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The next generation: our bridge to the future

Jock Binnie in a crop on one of his family’s farms near Bungeet, Victoria.
Photo: Rob Lacey Photography

As a grain grower, I understand the value of having a team of trusted, skilled, committed people working with me on-farm. It is a business game-changer. In agriculture we need people with the right training and skill sets; it is the same for grains research, development and extension (RD&E).

GRDC has a proud history of investing in the next generation of young PhD and postdoctorate students to build research capacity in the Australian grains industry. In the current edition of GroundCover™ we have a special GroundCover™ Supplement – Grains Research: The Next Generation – featuring 30 of the country’s best and brightest students who have benefited from grower support through GRDC investment.

These students come from different environments and educational backgrounds, and many are already having an impact as early career researchers in the grains sector. There is Heather Pasley, who moved from the US to pursue a career in crop modelling, and Max Bloomfield who is completing his PhD and will be joining Nick Poole’s team at Field Applied Research Australia.

Success in agriculture often hinges on those working in glasshouses and trial plots successfully connecting with those in the paddock. In the current GroundCover™ edition we also showcase some of the up-and-coming young growers, including Jock Binnie, Tom Longmire (son of Phil Longmire, a past GRDC-supported Nuffield scholar) and Rebecca Kelly (daughter of Paul Kelly, past GRDC western region panel member).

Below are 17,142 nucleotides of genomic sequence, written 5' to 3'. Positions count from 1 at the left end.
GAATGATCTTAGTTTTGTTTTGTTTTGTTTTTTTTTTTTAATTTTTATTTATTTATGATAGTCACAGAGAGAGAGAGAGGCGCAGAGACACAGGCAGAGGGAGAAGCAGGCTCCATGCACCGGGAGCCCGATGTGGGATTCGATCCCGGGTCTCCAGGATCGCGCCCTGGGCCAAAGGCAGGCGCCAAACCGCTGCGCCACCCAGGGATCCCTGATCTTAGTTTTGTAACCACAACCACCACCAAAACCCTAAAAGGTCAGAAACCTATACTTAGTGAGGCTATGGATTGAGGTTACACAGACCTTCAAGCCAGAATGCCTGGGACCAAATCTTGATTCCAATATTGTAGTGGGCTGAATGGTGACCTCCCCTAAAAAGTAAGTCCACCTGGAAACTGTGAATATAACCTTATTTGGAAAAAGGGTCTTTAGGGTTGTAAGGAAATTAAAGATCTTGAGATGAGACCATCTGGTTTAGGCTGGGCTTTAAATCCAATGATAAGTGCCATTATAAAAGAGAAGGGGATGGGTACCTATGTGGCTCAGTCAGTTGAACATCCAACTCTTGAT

Many of these case studies are examples of youthful enthusiasm and knowledge complementing wisdom and experience. As Rebecca Kelly put it, “Returning to the farm with an agribusiness degree meant my training complemented my father’s agronomic experience.”

Investing in the next generation of researchers and grain growers is key to innovation both in RD&E and in terms of practice change on-farm.

Interestingly, more than 50 per cent of Australians surveyed in 2021 to determine community perceptions of Australian agriculture viewed the nation’s rural industries as innovative compared to our global competitors. This survey project has investment from 11 of Australia’s rural research and development corporations, including GRDC, and has collated the views of more than 14,000 people.

The products themselves are like a physical handshake … feeling connected to grain growers through the exchange of a loaf of bread.

The survey also showed 90 per cent of respondents had a moderate to extremely high level of trust in Australian grain growers to act responsibly. This high level of trust is associated with environmental responsibility, responsiveness to community concerns, the importance of products produced by rural industries and distributional fairness (that the benefits of rural industries are shared fairly, especially with regional communities).

Lead survey researcher Kieran Moffat says the more the broader community feels connected to the land, the greater their level of trust in the rural sector. He describes this connection as happening via quality food and fibre products. “The products themselves are like a physical handshake … feeling connected to grain growers through the exchange of a loaf of bread.”

It’s an image that appeals to me. After all, we are part of an industry that has always placed value on the power of a handshake.

All in all, the future of the Australian grains industry is positive and, despite the challenges we face with seasonal conditions and issues such as COVID-19, the next generation are ready and willing to play their part with the support of the broader community. Thank you to our grain growers, through GRDC, in supporting the next crop of talent in the grains industry.

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